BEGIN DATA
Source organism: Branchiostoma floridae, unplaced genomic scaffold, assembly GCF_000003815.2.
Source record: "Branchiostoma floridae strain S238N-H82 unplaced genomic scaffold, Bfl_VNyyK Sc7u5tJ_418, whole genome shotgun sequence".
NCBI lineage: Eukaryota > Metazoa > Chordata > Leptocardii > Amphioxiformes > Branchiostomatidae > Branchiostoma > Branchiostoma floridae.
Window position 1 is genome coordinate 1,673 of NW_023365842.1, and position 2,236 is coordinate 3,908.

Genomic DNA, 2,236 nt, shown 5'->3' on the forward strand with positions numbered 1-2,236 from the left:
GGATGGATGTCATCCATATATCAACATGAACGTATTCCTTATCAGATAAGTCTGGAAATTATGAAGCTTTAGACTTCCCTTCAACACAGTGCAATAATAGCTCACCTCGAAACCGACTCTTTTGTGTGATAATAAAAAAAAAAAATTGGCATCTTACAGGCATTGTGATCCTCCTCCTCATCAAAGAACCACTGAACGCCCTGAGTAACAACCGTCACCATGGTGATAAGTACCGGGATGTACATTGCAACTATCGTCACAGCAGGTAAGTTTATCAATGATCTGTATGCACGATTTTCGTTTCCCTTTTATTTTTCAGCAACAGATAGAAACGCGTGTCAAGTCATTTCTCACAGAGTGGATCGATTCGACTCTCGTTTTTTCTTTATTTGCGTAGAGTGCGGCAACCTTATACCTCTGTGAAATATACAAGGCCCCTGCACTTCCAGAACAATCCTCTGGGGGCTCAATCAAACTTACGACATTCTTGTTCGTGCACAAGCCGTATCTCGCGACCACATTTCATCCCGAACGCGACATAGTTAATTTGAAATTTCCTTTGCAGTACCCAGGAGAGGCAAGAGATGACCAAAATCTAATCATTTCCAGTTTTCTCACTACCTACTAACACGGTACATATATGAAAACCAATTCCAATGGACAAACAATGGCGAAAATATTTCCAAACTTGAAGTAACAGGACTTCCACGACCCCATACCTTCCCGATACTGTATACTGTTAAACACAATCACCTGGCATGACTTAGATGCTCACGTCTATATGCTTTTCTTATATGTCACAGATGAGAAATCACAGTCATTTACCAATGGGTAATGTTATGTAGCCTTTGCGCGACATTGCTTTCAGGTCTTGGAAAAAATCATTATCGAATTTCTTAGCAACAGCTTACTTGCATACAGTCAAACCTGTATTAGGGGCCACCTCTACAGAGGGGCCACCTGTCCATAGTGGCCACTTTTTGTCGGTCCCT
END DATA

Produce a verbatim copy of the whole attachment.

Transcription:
Source organism: Branchiostoma floridae, unplaced genomic scaffold, assembly GCF_000003815.2.
Source record: "Branchiostoma floridae strain S238N-H82 unplaced genomic scaffold, Bfl_VNyyK Sc7u5tJ_418, whole genome shotgun sequence".
NCBI lineage: Eukaryota > Metazoa > Chordata > Leptocardii > Amphioxiformes > Branchiostomatidae > Branchiostoma > Branchiostoma floridae.
Window position 1 is genome coordinate 1,673 of NW_023365842.1, and position 2,236 is coordinate 3,908.

Genomic DNA, 2,236 nt, shown 5'->3' on the forward strand with positions numbered 1-2,236 from the left:
GGATGGATGTCATCCATATATCAACATGAACGTATTCCTTATCAGATAAGTCTGGAAATTATGAAGCTTTAGACTTCCCTTCAACACAGTGCAATAATAGCTCACCTCGAAACCGACTCTTTTGTGTGATAATAAAAAAAAAAAATTGGCATCTTACAGGCATTGTGATCCTCCTCCTCATCAAAGAACCACTGAACGCCCTGAGTAACAACCGTCACCATGGTGATAAGTACCGGGATGTACATTGCAACTATCGTCACAGCAGGTAAGTTTATCAATGATCTGTATGCACGATTTTCGTTTCCCTTTTATTTTTCAGCAACAGATAGAAACGCGTGTCAAGTCATTTCTCACAGAGTGGATCGATTCGACTCTCGTTTTTTCTTTATTTGCGTAGAGTGCGGCAACCTTATACCTCTGTGAAATATACAAGGCCCCTGCACTTCCAGAACAATCCTCTGGGGGCTCAATCAAACTTACGACATTCTTGTTCGTGCACAAGCCGTATCTCGCGACCACATTTCATCCCGAACGCGACATAGTTAATTTGAAATTTCCTTTGCAGTACCCAGGAGAGGCAAGAGATGACCAAAATCTAATCATTTCCAGTTTTCTCACTACCTACTAACACGGTACATATATGAAAACCAATTCCAATGGACAAACAATGGCGAAAATATTTCCAAACTTGAAGTAACAGGACTTCCACGACCCCATACCTTCCCGATACTGTATACTGTTAAACACAATCACCTGGCATGACTTAGATGCTCACGTCTATATGCTTTTCTTATATGTCACAGATGAGAAATCACAGTCATTTACCAATGGGTAATGTTATGTAGCCTTTGCGCGACATTGCTTTCAGGTCTTGGAAAAAATCATTATCGAATTTCTTAGCAACAGCTTACTTGCATACAGTCAAACCTGTATTAGGGGCCACCTCTACAGAGGGGCCACCTGTCCATAGTGGCCACTTTTTGTCGGTCCCT